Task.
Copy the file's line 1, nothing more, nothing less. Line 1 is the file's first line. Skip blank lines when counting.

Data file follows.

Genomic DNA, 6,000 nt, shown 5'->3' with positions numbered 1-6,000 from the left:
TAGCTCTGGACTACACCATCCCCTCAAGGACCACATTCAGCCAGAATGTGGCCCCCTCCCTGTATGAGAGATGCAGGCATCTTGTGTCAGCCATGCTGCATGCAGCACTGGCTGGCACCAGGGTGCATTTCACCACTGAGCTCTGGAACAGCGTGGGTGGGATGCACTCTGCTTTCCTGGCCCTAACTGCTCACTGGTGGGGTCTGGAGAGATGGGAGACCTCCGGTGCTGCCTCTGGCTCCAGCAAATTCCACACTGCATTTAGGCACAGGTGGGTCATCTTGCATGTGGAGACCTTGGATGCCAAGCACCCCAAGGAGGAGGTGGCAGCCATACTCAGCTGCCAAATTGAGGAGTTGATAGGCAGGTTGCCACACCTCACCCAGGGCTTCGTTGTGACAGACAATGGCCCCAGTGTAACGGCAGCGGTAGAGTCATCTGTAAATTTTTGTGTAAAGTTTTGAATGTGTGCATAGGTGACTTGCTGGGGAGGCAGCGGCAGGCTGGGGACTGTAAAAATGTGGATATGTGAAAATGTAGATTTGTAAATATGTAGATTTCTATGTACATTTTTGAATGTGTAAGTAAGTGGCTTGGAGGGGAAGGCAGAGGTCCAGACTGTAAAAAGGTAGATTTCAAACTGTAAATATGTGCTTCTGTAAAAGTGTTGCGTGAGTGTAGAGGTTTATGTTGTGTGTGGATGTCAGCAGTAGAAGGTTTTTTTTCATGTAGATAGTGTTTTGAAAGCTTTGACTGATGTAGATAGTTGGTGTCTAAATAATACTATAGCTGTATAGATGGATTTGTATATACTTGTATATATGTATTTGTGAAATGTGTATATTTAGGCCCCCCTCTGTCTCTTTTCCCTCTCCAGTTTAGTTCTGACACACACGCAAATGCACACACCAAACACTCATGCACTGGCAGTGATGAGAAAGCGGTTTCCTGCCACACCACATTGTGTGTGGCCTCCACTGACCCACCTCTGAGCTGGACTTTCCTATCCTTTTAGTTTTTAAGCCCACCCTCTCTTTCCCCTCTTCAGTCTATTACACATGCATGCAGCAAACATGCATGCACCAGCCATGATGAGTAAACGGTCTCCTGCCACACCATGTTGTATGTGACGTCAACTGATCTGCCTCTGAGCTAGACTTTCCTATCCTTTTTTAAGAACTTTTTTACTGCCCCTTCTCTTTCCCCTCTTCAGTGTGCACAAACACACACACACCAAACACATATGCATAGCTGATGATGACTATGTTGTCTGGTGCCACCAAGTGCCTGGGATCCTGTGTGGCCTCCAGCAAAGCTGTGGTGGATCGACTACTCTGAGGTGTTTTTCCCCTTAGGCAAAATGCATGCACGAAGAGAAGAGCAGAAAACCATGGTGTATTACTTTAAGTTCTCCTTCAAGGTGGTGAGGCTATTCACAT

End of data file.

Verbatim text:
Genomic DNA, 6,000 nt, shown 5'->3' with positions numbered 1-6,000 from the left: